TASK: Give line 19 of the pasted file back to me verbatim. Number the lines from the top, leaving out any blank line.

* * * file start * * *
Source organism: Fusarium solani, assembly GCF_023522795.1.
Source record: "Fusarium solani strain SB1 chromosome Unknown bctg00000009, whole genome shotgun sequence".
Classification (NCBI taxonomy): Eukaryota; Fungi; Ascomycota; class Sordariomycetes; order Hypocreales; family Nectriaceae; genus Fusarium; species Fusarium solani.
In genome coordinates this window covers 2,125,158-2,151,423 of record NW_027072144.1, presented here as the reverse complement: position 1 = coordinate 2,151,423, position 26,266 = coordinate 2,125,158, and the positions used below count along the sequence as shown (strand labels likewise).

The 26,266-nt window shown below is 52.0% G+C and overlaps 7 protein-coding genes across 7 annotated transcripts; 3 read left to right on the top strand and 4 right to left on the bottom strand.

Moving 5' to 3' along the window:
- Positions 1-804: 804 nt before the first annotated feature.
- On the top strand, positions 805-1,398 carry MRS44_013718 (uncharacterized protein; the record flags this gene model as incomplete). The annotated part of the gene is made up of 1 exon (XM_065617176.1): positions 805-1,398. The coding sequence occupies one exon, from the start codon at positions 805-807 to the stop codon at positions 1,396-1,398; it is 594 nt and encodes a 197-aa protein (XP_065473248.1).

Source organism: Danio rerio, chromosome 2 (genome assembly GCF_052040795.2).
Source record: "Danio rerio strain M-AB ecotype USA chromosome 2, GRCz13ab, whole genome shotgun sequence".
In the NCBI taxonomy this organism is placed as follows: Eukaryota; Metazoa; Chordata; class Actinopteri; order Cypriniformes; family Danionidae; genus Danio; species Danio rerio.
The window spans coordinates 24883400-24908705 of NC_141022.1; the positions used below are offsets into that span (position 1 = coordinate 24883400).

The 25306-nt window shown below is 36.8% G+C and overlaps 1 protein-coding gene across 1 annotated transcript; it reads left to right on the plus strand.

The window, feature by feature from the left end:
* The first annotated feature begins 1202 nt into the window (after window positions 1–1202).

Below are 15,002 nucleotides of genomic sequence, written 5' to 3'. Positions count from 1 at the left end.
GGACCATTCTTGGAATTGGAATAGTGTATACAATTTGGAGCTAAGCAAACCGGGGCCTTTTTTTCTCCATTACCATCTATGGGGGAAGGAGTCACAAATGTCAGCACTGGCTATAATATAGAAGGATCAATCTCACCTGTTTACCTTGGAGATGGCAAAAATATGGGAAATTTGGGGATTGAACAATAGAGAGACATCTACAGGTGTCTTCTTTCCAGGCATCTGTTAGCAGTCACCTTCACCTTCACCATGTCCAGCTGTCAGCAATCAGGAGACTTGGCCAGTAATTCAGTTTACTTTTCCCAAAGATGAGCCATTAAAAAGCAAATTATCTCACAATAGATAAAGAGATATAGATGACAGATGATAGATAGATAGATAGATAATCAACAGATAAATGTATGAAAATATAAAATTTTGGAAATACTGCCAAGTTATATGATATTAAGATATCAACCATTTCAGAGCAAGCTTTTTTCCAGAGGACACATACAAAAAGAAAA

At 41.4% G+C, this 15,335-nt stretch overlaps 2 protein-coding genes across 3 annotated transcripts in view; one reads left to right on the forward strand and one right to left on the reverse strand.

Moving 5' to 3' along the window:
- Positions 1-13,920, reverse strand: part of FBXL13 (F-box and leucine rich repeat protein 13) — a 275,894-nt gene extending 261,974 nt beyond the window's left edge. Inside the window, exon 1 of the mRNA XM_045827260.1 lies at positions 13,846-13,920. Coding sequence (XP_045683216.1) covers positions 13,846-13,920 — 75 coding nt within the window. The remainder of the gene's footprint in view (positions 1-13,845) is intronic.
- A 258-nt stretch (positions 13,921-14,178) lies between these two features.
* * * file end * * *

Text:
Moving 5' to 3' along the window: